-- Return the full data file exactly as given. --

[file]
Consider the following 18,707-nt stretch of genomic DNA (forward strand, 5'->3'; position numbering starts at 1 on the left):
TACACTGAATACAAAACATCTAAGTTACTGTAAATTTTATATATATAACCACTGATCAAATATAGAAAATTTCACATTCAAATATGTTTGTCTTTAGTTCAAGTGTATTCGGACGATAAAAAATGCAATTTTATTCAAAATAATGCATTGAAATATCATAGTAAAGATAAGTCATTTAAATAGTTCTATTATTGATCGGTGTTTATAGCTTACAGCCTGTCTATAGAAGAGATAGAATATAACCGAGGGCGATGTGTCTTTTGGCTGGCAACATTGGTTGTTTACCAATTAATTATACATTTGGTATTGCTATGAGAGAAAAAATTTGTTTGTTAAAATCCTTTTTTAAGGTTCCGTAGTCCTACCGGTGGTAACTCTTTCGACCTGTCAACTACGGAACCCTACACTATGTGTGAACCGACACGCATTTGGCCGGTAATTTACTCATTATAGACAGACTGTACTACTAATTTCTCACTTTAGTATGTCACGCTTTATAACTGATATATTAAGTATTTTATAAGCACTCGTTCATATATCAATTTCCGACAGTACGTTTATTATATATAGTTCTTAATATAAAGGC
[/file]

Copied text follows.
Consider the following 18,707-nt stretch of genomic DNA (forward strand, 5'->3'; position numbering starts at 1 on the left):
TACACTGAATACAAAACATCTAAGTTACTGTAAATTTTATATATATAACCACTGATCAAATATAGAAAATTTCACATTCAAATATGTTTGTCTTTAGTTCAAGTGTATTCGGACGATAAAAAATGCAATTTTATTCAAAATAATGCATTGAAATATCATAGTAAAGATAAGTCATTTAAATAGTTCTATTATTGATCGGTGTTTATAGCTTACAGCCTGTCTATAGAAGAGATAGAATATAACCGAGGGCGATGTGTCTTTTGGCTGGCAACATTGGTTGTTTACCAATTAATTATACATTTGGTATTGCTATGAGAGAAAAAATTTGTTTGTTAAAATCCTTTTTTAAGGTTCCGTAGTCCTACCGGTGGTAACTCTTTCGACCTGTCAACTACGGAACCCTACACTATGTGTGAACCGACACGCATTTGGCCGGTAATTTACTCATTATAGACAGACTGTACTACTAATTTCTCACTTTAGTATGTCACGCTTTATAACTGATATATTAAGTATTTTATAAGCACTCGTTCATATATCAATTTCCGACAGTACGTTTATTATATATAGTTCTTAATATAAAGGC